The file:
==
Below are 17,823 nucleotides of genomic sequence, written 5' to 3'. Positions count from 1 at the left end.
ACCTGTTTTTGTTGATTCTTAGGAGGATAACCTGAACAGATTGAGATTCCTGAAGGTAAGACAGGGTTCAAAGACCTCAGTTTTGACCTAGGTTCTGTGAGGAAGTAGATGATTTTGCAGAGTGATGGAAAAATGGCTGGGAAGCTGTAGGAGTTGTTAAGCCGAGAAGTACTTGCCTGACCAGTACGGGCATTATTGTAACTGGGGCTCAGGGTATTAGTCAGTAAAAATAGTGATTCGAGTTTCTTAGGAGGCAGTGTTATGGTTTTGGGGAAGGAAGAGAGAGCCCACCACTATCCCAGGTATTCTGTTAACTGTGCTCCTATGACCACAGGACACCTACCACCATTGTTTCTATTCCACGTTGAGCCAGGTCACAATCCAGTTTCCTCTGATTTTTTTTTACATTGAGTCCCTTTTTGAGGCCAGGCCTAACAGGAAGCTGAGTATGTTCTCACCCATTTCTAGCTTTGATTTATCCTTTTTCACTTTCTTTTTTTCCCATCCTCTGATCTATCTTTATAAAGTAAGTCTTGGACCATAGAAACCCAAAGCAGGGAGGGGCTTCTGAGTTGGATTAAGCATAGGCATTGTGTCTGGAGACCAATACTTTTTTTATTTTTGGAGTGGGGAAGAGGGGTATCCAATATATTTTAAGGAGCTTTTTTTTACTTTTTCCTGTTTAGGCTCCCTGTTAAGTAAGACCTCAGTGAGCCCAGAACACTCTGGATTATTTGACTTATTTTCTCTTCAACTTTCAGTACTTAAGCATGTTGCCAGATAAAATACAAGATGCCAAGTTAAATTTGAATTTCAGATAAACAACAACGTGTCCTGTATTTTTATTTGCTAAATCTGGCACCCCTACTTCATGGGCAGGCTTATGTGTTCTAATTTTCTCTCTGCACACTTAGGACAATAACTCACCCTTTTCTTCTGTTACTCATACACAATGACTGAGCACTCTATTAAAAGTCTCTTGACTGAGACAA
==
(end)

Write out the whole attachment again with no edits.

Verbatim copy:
Below are 17,823 nucleotides of genomic sequence, written 5' to 3'. Positions count from 1 at the left end.
ACCTGTTTTTGTTGATTCTTAGGAGGATAACCTGAACAGATTGAGATTCCTGAAGGTAAGACAGGGTTCAAAGACCTCAGTTTTGACCTAGGTTCTGTGAGGAAGTAGATGATTTTGCAGAGTGATGGAAAAATGGCTGGGAAGCTGTAGGAGTTGTTAAGCCGAGAAGTACTTGCCTGACCAGTACGGGCATTATTGTAACTGGGGCTCAGGGTATTAGTCAGTAAAAATAGTGATTCGAGTTTCTTAGGAGGCAGTGTTATGGTTTTGGGGAAGGAAGAGAGAGCCCACCACTATCCCAGGTATTCTGTTAACTGTGCTCCTATGACCACAGGACACCTACCACCATTGTTTCTATTCCACGTTGAGCCAGGTCACAATCCAGTTTCCTCTGATTTTTTTTTACATTGAGTCCCTTTTTGAGGCCAGGCCTAACAGGAAGCTGAGTATGTTCTCACCCATTTCTAGCTTTGATTTATCCTTTTTCACTTTCTTTTTTTCCCATCCTCTGATCTATCTTTATAAAGTAAGTCTTGGACCATAGAAACCCAAAGCAGGGAGGGGCTTCTGAGTTGGATTAAGCATAGGCATTGTGTCTGGAGACCAATACTTTTTTTATTTTTGGAGTGGGGAAGAGGGGTATCCAATATATTTTAAGGAGCTTTTTTTTACTTTTTCCTGTTTAGGCTCCCTGTTAAGTAAGACCTCAGTGAGCCCAGAACACTCTGGATTATTTGACTTATTTTCTCTTCAACTTTCAGTACTTAAGCATGTTGCCAGATAAAATACAAGATGCCAAGTTAAATTTGAATTTCAGATAAACAACAACGTGTCCTGTATTTTTATTTGCTAAATCTGGCACCCCTACTTCATGGGCAGGCTTATGTGTTCTAATTTTCTCTCTGCACACTTAGGACAATAACTCACCCTTTTCTTCTGTTACTCATACACAATGACTGAGCACTCTATTAAAAGTCTCTTGACTGAGACAA